Windows 1.0 was released on
November 20, 1985.
CGA/Hercules/EGA (or compatible)
256 KB Ram
2 double-sided disk drives or a hard drive
The first version of Microsoft Windows included a simple
graphics painting program called Windows Paint;
Windows Write, a simple word processor
an appointment calendar;
a card-filer; a notepad; a clock;
a control panel; a computer terminal;
Clipboard; and RAM driver.
Microsoft Windows computing boxes, or windows represented
a fundamental aspect of the operating system.
Instead of typing MS-DOS commands windows 1.0 allowed
users to point and click to access the windows.
Windows 1.0 was Microsoft's attempt at a graphical multitasking
operating system for the IBM PC.
Effectively a front end to MS-DOS, Windows 1.0 could run
multiple DOS based applications.
The system requirements for Windows 1.0:
MS-DOS 2.0, 256 kB of RAM, an EGA graphics adapter,
two floppy disk drives or a hard drive.
Windows 2.1 was released on May 27, 1988.Versions 2.0x used the real-mode memory model, which
Windows 1 and 2 were heavily
ignored or viewed as little
more than yet another DOS shell.
Even Microsoft's original
intention was to replace Windows
2.x with OS/2.
However, after IBM and Microsoft went their separate ways
Microsoft focused on delivering Windows 3.x while
building their own new "Windows NT" operating system,
with the intent of using Windows 3.x as a "stepping stone"
to get users to their NT based system.
This stepping stone lasted a
little longer than they wanted,
going through 95, 98 and finally ending with Windows ME.
There was also a less common
version of Windows 3.1 bundled
with Microsoft's MS-DOS based networking software
named "Windows 3.1 for Workgroups".
Regular Windows 3.1 did not
include any networking software,
but could run on top of any DOS based network such as
DEC Pathworks, or Microsoft Lan Manager.
An update, basically a service
be applied to Windows 3.1 that brought
the version number up to "3.11".
"Windows 3.11 for Workgroups"
bundled an integrated
Windows 386-protected mode network system, replacing the
Windows 95 was launched.
The minimum hardware requirements for Microsoft Windows 95:
Actual requirements may vary
features you choose to install.
Therefore, on a 1GB drive, keep 100MB free.
Options, some of which are required by applications, include:Mouse or compatible pointing device
Windows 95 is a big successor
of Microsoft to their Windows
for Workgroups 3.xx.
It is no longer a graphic user interface on MS-DOS, but a
complete operation system.
Although users can see regular
MS-DOS window in the boot
process, the system take over MS-DOS 7.0 after it
The windows control in Windows
95 was improved too.
The system box in the upper left of each window is designed
as an icon of the program.
In each window, the system box, "Minimize", "Maximize/Restore"
and "Close" are usually located at the upper right corner.
In this version of Windows,
desktop was no longer a place to
display minimized icons.
Desktop now can not only store shortcuts and system icons such
as new introduced "My Computer" and "Recycle Bin", but also
store files and programs.
Before Windows 95, Microsoft
almost never provided functions that
could be accessed by a right click in Windows system,
from Windows 95, right click pop-up menu became more
popular and important.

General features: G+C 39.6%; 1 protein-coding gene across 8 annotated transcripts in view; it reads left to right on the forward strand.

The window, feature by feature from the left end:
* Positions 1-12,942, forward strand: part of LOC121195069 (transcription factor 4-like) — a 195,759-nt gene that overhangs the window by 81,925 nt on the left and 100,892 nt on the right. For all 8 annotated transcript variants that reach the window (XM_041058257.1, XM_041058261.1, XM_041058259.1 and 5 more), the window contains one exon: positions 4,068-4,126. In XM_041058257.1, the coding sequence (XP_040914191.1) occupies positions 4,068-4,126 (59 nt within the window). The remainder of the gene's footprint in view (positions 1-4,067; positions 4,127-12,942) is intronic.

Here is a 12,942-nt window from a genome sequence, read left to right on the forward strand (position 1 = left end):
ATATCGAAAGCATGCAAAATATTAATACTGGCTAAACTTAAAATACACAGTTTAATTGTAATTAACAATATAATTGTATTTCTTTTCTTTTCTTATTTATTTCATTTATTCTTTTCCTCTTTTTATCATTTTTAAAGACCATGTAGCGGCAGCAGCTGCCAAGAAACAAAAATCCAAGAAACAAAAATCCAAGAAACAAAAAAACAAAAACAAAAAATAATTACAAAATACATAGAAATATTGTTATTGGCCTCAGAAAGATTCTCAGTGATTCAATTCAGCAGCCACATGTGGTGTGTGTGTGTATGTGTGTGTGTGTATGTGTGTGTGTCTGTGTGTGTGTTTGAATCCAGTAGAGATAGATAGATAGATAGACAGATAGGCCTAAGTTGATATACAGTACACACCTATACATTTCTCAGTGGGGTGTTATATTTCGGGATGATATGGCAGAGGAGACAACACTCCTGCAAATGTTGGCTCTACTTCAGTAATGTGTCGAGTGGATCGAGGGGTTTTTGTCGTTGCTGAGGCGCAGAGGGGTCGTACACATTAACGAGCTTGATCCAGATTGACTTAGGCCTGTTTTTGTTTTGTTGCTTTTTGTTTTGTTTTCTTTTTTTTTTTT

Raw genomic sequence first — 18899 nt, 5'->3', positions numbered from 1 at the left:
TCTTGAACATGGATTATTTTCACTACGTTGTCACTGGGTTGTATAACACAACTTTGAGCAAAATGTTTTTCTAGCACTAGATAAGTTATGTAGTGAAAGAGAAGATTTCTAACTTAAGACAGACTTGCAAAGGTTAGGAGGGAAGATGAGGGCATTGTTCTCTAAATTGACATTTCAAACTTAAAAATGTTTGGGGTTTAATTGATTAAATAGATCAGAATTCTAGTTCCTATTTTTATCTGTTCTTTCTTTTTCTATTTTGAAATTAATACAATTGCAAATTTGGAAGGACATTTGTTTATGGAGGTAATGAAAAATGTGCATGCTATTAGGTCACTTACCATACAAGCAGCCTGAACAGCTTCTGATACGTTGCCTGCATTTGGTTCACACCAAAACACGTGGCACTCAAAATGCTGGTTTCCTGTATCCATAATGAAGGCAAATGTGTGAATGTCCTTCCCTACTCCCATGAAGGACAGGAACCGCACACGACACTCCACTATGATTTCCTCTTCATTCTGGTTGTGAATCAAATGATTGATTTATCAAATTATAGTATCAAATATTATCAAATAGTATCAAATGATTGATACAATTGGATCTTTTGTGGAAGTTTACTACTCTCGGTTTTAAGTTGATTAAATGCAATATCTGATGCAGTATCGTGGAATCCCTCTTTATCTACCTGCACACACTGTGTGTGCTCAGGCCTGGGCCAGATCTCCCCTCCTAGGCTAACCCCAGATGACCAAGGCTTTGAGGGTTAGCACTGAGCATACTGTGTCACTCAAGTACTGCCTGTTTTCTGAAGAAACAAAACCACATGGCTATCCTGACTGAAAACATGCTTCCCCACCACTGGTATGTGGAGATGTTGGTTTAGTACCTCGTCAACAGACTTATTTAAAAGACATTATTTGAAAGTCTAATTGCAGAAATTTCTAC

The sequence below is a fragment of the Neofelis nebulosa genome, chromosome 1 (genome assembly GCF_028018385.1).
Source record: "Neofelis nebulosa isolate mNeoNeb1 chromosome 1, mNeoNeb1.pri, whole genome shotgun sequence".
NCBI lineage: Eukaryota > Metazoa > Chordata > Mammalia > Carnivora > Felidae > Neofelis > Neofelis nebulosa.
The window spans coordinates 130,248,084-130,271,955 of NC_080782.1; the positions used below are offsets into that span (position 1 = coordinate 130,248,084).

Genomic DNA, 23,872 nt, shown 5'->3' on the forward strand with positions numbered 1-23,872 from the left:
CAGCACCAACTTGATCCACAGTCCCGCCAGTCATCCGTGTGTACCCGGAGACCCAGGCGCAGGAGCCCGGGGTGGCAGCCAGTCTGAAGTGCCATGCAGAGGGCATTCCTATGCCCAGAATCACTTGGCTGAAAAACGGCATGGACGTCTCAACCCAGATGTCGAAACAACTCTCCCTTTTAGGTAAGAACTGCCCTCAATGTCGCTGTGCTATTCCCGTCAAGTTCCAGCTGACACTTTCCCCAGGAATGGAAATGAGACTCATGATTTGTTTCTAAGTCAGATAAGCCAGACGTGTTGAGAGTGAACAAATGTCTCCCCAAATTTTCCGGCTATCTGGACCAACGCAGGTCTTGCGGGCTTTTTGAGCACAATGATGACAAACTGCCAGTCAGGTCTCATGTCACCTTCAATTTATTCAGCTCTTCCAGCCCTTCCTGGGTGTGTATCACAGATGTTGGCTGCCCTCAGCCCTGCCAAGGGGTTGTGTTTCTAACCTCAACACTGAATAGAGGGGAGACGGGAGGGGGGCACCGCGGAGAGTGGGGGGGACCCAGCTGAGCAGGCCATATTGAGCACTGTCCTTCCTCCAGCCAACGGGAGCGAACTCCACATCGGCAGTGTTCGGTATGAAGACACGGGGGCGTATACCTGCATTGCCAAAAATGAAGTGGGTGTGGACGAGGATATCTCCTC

User could use right click to
access the functions of "copy",
"paste" and "cut" almost everywhere in the system.
Some functions such as "properties" and quick "help" can
also be accessed conveniently.
Windows 95 came with an
improved help system, which added
another window to the left of the content window to show
index, and keywords.
The new help system can be displayed in any place of the window
with any kind of size.
It also supported hyperlink with different functions, such as
closing the help system.
Other features like Build-in network support with dial-up for
TCP/IP protocol, support of 32-bit application, pre-emptive
multitasking and thread made Windows 95 stronger to meet the
requirement of Internet access and other complex tasks.
Floppy disks are read and written by a floppy disk drive (FDD).
diskette, or floppy disk was invented by IBM and in common
use from the mid 1970's to the late 1990's.
The first floppy disks were 8 inches, and later in came 5.25
and 3.5-inch formats.
first floppy disk, introduced in 1971, had a
capacity of 79.7 kB,
and was read-only.
floppy disk is called a floppy because the original
were 8 inches wide and the disk was made out of vinyl so they
were really flimsy and "floppy" hence came the name floppy.
The 5.25-inch diskettes were available in a capacity of
160 KB single Side, 360 KB low-density and
1.2 MB high-density sizes.
1994, the 5.25-inch disk was extinct and was
the preferred 3.5-inch disks.
The 5 1/4" floppy diskette was really floppy (flimsy),
hence the name.
The 3.5-inch floppy disk format was the last
replacing 5.25-inch floppies by the mid 1990's.
It was more durable than previous floppy formats since the
packaging was rigid plastic with a sliding
Online Services long before Facebook:
Prodigy online service
Juno online service
(General Electric Network for Information Exchange)
was an online service created by a General Electric
newsgroup is a repository usually within the Usenet
for messages posted from many users in different
locations using Internet.
Despite the name, newsgroups are discussion groups,
and are not devoted to publishing news, but were when the
internet was young.
are still around today,
but only accessed with a fee.
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